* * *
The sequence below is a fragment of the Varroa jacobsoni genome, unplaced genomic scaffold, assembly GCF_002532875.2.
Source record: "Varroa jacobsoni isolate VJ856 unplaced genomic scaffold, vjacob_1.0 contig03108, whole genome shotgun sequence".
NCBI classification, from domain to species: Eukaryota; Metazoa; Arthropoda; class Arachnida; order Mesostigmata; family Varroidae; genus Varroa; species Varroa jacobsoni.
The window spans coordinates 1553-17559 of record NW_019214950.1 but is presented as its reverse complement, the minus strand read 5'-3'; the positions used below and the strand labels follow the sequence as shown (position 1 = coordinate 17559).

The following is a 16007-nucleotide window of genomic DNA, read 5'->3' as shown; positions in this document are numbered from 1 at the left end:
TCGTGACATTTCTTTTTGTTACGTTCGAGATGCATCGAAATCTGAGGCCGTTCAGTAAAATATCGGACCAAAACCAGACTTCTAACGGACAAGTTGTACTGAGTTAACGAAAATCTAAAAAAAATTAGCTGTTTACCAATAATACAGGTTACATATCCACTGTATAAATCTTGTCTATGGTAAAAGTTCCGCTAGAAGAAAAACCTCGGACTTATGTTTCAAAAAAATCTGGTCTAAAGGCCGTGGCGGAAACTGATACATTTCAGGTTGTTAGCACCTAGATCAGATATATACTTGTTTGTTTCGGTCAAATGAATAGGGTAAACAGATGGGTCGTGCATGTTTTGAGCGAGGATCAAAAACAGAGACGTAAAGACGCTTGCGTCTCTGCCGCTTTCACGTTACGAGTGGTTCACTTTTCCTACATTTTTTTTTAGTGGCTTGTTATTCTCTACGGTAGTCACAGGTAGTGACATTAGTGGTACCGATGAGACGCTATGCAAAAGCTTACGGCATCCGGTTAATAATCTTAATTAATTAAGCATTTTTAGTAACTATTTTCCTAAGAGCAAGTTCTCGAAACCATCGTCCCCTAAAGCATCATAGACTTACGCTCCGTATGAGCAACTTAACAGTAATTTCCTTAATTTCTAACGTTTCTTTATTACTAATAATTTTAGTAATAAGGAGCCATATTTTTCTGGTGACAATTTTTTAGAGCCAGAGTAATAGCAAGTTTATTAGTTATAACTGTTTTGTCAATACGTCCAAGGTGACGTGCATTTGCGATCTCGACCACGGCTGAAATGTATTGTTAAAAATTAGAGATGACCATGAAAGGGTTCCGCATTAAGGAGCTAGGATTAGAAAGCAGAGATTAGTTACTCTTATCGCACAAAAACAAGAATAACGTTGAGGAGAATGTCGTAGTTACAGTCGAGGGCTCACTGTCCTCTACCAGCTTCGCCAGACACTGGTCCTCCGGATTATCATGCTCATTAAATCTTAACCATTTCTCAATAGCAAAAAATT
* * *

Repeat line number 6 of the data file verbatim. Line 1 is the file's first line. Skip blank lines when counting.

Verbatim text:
TCGTGACATTTCTTTTTGTTACGTTCGAGATGCATCGAAATCTGAGGCCGTTCAGTAAAATATCGGACCAAAACCAGACTTCTAACGGACAAGTTGTACTGAGTTAACGAAAATCTAAAAAAAATTAGCTGTTTACCAATAATACAGGTTACATATCCACTGTATAAATCTTGTCTATGGTAAAAGTTCCGCTAGAAGAAAAACCTCGGACTTATGTTTCAAAAAAATCTGGTCTAAAGGCCGTGGCGGAAACTGATACATTTCAGGTTGTTAGCACCTAGATCAGATATATACTTGTTTGTTTCGGTCAAATGAATAGGGTAAACAGATGGGTCGTGCATGTTTTGAGCGAGGATCAAAAACAGAGACGTAAAGACGCTTGCGTCTCTGCCGCTTTCACGTTACGAGTGGTTCACTTTTCCTACATTTTTTTTTAGTGGCTTGTTATTCTCTACGGTAGTCACAGGTAGTGACATTAGTGGTACCGATGAGACGCTATGCAAAAGCTTACGGCATCCGGTTAATAATCTTAATTAATTAAGCATTTTTAGTAACTATTTTCCTAAGAGCAAGTTCTCGAAACCATCGTCCCCTAAAGCATCATAGACTTACGCTCCGTATGAGCAACTTAACAGTAATTTCCTTAATTTCTAACGTTTCTTTATTACTAATAATTTTAGTAATAAGGAGCCATATTTTTCTGGTGACAATTTTTTAGAGCCAGAGTAATAGCAAGTTTATTAGTTATAACTGTTTTGTCAATACGTCCAAGGTGACGTGCATTTGCGATCTCGACCACGGCTGAAATGTATTGTTAAAAATTAGAGATGACCATGAAAGGGTTCCGCATTAAGGAGCTAGGATTAGAAAGCAGAGATTAGTTACTCTTATCGCACAAAAACAAGAATAACGTTGAGGAGAATGTCGTAGTTACAGTCGAGGGCTCACTGTCCTCTACCAGCTTCGCCAGACACTGGTCCTCCGGATTATCATGCTCATTAAATCTTAACCATTTCTCAATAGCAAAAAATT